The White Man's Burden - Wikipedia, the free encyclopedia
     
  14. D_Fiona_Farvel

    D_Fiona_Farvel Account Disabled

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    Other than in reaction to aggression, care to give examples of real, sustained social change occuring form the "bottom up"? And, I am not needling, just curious as I can think of reactionary change, but none from the bottom up that persists. :shrug:
     
  15. Sergeant_Torpedo

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    It is easy to blame the colonial and post colonial administrations on the European powers. Re-reading the opening threat I can see that the statement has been manipulated to suit the correspondents needs; beware the question posited is a veritable hall of mirrors.

    Europeans in Africa are doing exactly the same as Africans in Europe or the "West" : they are there for financial gain. Call it exploitation if you may. Don't lay the blame at others doors when we invest (through our savings and pension funds) in gleaning from the vast resources in Africa. Mugabe is there because his fellow African leaders know if he goes they may be next, and he stays in ower because behind closed doors big corporations need him. I am continually amazed at Americans and Europeans who blackmail us for funding for the poor starving children of Africa yet salve their conscience and deny basic medical services to their poor employees who live the other side of the tracks.

    This is not an African problem it is our problem. We are greedy, rapacious, amoral and we choose our leaders from self interest.
     
  16. B_Nick8

    B_Nick8 New Member

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    Yup.

    Yep.

    Oh, for the love of god.
     
  17. SR_Blarney_Frank

    SR_Blarney_Frank New Member

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    Bingo.

    I haven't read the article posted but I have read plenty like it. Most of them are naive about the ability of failed nations to rebuild themselves out of sheer will. And no - it never happens. Nice idea but history doesn't bear this one out.

    For whatever reason people often lose their rational head when discussing Africa. So instead let's take Cuba as an example. Decades of embargoes by developed nations have done pretty much nothing to foster any kind of bottoms up development.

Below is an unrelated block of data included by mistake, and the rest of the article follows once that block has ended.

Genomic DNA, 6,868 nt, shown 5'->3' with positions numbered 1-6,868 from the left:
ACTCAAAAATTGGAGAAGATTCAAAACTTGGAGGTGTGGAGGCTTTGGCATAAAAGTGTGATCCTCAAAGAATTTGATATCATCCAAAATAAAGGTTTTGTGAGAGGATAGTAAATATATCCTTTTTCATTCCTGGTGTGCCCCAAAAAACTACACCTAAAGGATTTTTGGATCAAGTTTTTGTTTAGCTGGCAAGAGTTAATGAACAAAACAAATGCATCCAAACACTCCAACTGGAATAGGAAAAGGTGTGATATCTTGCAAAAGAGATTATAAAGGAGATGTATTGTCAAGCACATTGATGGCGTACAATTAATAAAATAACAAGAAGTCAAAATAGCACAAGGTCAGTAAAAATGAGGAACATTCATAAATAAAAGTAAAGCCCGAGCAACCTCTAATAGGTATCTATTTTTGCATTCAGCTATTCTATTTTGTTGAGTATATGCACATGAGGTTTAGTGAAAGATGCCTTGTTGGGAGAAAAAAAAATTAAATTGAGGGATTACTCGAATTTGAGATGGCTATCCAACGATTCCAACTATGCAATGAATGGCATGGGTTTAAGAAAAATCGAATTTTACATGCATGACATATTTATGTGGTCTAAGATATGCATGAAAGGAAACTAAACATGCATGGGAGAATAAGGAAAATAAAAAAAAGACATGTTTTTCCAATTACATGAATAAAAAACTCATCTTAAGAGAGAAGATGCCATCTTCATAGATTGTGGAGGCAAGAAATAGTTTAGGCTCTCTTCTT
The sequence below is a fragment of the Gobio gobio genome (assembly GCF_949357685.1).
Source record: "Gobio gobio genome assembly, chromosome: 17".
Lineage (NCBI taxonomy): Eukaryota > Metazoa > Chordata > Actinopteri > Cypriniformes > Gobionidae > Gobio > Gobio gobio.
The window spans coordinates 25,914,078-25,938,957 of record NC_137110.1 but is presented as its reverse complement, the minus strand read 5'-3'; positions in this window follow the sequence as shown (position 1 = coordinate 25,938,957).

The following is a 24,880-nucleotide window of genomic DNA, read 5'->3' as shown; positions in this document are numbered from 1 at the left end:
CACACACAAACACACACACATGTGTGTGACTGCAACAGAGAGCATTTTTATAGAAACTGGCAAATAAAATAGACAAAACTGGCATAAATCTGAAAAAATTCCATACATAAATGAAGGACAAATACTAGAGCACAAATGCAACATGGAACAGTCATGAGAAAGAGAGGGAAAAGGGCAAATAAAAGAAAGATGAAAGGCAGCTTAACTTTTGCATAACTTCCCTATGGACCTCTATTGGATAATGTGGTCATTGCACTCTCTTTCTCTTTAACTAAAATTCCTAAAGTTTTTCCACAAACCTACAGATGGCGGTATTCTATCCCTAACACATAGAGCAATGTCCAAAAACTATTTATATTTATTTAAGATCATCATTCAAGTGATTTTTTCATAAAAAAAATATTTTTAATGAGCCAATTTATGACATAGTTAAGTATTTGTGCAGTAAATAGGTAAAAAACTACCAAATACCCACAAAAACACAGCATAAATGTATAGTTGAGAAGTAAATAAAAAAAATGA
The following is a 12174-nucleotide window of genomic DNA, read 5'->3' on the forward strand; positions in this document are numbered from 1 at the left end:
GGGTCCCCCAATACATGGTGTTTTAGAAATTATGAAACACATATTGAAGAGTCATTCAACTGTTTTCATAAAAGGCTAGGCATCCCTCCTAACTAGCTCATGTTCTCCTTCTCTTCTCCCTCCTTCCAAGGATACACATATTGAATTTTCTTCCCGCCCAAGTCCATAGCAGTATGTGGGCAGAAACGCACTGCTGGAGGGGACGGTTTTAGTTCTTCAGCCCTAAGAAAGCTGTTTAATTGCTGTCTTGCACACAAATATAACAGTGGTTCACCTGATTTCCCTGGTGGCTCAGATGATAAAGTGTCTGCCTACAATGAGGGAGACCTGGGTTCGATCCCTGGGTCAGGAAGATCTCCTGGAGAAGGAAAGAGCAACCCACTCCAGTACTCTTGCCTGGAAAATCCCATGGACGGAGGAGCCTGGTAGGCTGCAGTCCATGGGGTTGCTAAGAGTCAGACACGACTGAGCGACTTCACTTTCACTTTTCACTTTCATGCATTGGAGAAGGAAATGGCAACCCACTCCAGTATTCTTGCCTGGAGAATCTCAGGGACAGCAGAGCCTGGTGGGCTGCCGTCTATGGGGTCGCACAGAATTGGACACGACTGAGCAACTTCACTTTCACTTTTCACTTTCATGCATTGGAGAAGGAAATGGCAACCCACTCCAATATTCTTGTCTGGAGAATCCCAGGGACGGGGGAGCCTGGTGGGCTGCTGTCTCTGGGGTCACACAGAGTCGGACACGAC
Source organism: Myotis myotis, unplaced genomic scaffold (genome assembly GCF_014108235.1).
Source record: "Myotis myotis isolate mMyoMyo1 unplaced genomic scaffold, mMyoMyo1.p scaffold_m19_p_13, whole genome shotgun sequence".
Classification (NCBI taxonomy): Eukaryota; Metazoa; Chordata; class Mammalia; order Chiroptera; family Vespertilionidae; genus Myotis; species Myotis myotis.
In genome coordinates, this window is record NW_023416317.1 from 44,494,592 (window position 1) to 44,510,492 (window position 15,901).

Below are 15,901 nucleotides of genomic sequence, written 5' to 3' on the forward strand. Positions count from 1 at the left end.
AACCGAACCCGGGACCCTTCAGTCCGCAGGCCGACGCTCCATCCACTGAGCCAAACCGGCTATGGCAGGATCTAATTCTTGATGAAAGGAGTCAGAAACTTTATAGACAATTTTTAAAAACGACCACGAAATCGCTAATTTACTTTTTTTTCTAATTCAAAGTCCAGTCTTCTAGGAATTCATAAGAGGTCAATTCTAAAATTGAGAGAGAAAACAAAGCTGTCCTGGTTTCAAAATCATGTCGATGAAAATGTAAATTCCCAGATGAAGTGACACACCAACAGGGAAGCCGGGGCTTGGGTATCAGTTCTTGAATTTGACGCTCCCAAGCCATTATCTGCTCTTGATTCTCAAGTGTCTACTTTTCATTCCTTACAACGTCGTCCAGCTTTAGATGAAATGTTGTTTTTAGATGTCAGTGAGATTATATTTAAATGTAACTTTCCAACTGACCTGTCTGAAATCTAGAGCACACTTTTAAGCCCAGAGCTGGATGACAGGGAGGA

Then we can look to Cambodia. During the '60s the country rejected western overtures for aid and reconstruction assistance and instead ended up with Pol Pot and the Khmer Rouge which emphasized the self-reliance of the people (via forced migration and farm labor).

    Anyway, you could make a pretty good argument that many developing countries do a good job fucking things up all on their own. Civil wars (aka 'revolutions') are common and inward looking planned economies are stagnant. Neither is likely to produce a highly functioning democracy.

    Sure, aid isn't enough to make the changes needed. But proving that aid alone doesn't work (duh) as this article does, neither implies that it's unnecessary nor proves that the absence of it is somehow the solution. That's just flawed logic. To quote Paul Collier, it's a recipe of aid then trade then governance and security.

    It's incredibly easy to cast doubt on the efficacy of foreign aid. But it's damn near impossible to prove that the absence of it is a better alternative.
     
  18. B_Mister Buildington

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    Lighten up, Sally.
     
  19. SilverTrain

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    Attempts at being patronizing are unlikely to induce anyone to lighten up.
     
  20. B_Mister Buildington

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    lol you catch on quick